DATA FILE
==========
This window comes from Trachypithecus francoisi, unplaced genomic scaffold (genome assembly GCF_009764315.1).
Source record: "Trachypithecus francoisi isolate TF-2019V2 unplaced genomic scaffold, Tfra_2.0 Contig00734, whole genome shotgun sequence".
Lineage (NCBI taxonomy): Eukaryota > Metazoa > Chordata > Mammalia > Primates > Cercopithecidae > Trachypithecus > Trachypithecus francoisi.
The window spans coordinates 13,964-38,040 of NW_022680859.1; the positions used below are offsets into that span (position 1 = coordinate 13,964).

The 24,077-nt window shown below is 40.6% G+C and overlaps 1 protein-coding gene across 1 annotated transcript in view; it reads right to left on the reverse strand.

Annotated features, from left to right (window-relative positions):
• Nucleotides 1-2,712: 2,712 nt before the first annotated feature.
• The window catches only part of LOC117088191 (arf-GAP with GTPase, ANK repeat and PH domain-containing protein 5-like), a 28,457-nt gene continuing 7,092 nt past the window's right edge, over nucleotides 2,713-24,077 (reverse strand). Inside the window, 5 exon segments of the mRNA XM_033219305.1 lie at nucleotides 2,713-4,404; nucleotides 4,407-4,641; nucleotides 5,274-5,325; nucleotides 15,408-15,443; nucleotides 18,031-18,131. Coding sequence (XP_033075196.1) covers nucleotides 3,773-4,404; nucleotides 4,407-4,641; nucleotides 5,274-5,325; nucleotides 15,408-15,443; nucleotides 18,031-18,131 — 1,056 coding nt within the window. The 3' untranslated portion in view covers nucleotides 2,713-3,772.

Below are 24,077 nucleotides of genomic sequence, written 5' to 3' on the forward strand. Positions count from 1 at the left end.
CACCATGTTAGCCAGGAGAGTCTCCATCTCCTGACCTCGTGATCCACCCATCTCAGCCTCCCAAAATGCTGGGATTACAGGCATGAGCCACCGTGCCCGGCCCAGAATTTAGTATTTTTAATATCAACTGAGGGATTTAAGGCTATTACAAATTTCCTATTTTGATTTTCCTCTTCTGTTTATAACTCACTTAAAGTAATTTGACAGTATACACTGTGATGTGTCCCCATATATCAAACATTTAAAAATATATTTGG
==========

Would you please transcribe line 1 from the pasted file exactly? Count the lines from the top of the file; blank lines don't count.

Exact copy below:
This window comes from Trachypithecus francoisi, unplaced genomic scaffold (genome assembly GCF_009764315.1).